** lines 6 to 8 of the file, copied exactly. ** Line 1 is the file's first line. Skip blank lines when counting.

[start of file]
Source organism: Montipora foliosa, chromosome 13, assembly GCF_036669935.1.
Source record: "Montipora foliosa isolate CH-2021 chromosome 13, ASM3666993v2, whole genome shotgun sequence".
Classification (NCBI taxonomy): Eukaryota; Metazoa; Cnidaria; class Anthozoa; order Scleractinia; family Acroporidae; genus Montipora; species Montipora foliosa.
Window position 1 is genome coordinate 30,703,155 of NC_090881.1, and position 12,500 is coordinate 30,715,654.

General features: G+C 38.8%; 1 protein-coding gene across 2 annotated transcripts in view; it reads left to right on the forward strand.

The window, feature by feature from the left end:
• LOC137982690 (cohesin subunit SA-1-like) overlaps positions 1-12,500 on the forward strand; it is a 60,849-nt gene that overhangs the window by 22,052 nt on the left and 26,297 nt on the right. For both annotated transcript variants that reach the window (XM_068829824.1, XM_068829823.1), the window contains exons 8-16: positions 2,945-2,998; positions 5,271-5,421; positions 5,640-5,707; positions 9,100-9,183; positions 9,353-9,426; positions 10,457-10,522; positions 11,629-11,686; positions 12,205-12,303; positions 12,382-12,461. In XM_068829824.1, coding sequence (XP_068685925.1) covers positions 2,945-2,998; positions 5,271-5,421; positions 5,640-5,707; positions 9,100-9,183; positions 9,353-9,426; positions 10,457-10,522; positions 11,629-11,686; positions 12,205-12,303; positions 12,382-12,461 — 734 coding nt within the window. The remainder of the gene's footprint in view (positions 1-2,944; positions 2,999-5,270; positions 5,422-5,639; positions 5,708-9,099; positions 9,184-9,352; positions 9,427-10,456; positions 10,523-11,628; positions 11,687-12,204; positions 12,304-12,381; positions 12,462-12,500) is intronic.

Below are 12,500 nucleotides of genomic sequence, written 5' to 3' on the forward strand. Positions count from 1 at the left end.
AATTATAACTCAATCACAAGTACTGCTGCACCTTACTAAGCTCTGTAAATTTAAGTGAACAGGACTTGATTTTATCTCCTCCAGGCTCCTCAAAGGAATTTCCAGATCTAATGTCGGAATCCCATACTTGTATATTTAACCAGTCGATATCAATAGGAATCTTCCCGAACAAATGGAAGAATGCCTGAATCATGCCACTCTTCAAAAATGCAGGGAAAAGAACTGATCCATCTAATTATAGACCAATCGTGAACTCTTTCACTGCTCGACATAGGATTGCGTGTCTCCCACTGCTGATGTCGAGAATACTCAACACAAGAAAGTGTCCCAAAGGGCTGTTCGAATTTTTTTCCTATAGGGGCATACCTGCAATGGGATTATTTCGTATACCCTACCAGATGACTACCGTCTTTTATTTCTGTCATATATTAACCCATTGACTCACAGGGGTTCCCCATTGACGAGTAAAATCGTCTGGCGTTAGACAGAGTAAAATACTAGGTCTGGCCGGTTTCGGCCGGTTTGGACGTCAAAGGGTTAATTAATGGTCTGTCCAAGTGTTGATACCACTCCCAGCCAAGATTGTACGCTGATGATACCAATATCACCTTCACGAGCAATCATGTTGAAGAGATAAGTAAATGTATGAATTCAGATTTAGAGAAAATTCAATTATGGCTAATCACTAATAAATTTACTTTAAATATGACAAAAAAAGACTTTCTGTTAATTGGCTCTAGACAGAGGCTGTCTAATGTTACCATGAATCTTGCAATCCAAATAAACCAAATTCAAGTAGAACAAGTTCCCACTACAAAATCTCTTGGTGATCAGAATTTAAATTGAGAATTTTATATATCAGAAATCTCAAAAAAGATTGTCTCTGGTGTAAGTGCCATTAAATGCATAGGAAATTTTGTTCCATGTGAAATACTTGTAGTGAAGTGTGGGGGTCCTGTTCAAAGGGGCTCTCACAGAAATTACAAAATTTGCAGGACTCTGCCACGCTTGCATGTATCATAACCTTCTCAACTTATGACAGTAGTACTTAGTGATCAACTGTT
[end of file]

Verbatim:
The window, feature by feature from the left end:
• LOC137982690 (cohesin subunit SA-1-like) overlaps positions 1-12,500 on the forward strand; it is a 60,849-nt gene that overhangs the window by 22,052 nt on the left and 26,297 nt on the right. For both annotated transcript variants that reach the window (XM_068829824.1, XM_068829823.1), the window contains exons 8-16: positions 2,945-2,998; positions 5,271-5,421; positions 5,640-5,707; positions 9,100-9,183; positions 9,353-9,426; positions 10,457-10,522; positions 11,629-11,686; positions 12,205-12,303; positions 12,382-12,461. In XM_068829824.1, coding sequence (XP_068685925.1) covers positions 2,945-2,998; positions 5,271-5,421; positions 5,640-5,707; positions 9,100-9,183; positions 9,353-9,426; positions 10,457-10,522; positions 11,629-11,686; positions 12,205-12,303; positions 12,382-12,461 — 734 coding nt within the window. The remainder of the gene's footprint in view (positions 1-2,944; positions 2,999-5,270; positions 5,422-5,639; positions 5,708-9,099; positions 9,184-9,352; positions 9,427-10,456; positions 10,523-11,628; positions 11,687-12,204; positions 12,304-12,381; positions 12,462-12,500) is intronic.

Below are 12,500 nucleotides of genomic sequence, written 5' to 3' on the forward strand. Positions count from 1 at the left end.